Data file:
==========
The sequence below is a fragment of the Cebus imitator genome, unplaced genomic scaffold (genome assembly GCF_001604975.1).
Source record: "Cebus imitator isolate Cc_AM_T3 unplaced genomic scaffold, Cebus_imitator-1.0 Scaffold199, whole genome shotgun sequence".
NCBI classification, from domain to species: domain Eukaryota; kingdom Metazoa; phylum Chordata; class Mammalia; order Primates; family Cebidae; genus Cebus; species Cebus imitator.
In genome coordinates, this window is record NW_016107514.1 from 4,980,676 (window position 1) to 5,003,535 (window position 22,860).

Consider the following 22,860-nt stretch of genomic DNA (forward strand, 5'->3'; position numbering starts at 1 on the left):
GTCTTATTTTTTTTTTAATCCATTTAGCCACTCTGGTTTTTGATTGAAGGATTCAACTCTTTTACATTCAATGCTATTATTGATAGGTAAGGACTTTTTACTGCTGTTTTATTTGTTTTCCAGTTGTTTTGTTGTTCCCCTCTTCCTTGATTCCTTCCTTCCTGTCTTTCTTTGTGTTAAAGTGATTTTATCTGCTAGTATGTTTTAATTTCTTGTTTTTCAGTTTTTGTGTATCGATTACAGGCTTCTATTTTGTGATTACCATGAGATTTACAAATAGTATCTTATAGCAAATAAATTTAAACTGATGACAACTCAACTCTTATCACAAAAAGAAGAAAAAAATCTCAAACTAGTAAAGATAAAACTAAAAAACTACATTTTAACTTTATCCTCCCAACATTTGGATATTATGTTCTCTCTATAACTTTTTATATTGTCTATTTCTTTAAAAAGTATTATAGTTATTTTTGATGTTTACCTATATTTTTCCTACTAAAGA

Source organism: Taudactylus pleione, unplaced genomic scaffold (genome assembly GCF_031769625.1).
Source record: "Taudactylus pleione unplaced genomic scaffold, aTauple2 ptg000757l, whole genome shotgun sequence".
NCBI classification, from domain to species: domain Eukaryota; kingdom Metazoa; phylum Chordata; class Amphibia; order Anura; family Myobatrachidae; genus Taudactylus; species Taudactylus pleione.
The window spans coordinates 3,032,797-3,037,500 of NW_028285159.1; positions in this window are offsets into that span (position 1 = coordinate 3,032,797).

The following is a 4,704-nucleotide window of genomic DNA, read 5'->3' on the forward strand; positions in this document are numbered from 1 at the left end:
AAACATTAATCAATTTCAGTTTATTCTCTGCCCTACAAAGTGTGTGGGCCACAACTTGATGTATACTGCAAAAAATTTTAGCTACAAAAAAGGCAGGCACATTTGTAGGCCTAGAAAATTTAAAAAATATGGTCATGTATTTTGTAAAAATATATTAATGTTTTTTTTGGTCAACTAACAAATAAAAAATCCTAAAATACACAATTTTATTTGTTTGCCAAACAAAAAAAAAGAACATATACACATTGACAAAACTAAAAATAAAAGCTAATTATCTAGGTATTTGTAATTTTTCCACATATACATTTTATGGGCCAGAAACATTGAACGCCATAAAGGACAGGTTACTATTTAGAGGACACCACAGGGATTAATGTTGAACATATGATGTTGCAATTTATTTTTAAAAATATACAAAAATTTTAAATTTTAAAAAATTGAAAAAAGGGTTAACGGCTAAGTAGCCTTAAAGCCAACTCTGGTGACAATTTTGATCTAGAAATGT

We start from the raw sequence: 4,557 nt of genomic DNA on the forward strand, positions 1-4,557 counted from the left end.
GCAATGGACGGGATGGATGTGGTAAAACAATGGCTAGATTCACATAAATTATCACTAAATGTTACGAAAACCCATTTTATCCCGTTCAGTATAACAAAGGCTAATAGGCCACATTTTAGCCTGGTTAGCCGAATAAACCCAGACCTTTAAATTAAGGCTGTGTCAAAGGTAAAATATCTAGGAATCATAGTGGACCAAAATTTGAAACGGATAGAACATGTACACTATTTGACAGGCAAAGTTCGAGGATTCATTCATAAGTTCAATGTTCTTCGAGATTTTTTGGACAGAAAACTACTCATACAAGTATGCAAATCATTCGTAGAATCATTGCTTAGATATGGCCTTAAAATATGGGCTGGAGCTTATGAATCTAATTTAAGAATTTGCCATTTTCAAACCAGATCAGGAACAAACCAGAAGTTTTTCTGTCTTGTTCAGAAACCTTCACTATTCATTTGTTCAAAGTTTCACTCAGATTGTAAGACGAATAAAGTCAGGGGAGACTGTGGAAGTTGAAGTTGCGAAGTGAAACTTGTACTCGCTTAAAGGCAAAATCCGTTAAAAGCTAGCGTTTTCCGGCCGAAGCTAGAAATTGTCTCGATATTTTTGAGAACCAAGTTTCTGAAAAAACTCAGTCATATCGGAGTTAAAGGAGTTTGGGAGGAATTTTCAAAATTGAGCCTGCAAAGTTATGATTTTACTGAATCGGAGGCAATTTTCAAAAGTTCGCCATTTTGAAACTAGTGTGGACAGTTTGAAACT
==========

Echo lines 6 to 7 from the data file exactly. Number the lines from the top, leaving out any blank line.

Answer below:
GTCTTATTTTTTTTTTAATCCATTTAGCCACTCTGGTTTTTGATTGAAGGATTCAACTCTTTTACATTCAATGCTATTATTGATAGGTAAGGACTTTTTACTGCTGTTTTATTTGTTTTCCAGTTGTTTTGTTGTTCCCCTCTTCCTTGATTCCTTCCTTCCTGTCTTTCTTTGTGTTAAAGTGATTTTATCTGCTAGTATGTTTTAATTTCTTGTTTTTCAGTTTTTGTGTATCGATTACAGGCTTCTATTTTGTGATTACCATGAGATTTACAAATAGTATCTTATAGCAAATAAATTTAAACTGATGACAACTCAACTCTTATCACAAAAAGAAGAAAAAAATCTCAAACTAGTAAAGATAAAACTAAAAAACTACATTTTAACTTTATCCTCCCAACATTTGGATATTATGTTCTCTCTATAACTTTTTATATTGTCTATTTCTTTAAAAAGTATTATAGTTATTTTTGATGTTTACCTATATTTTTCCTACTAAAGA

Source organism: Taudactylus pleione, unplaced genomic scaffold (genome assembly GCF_031769625.1).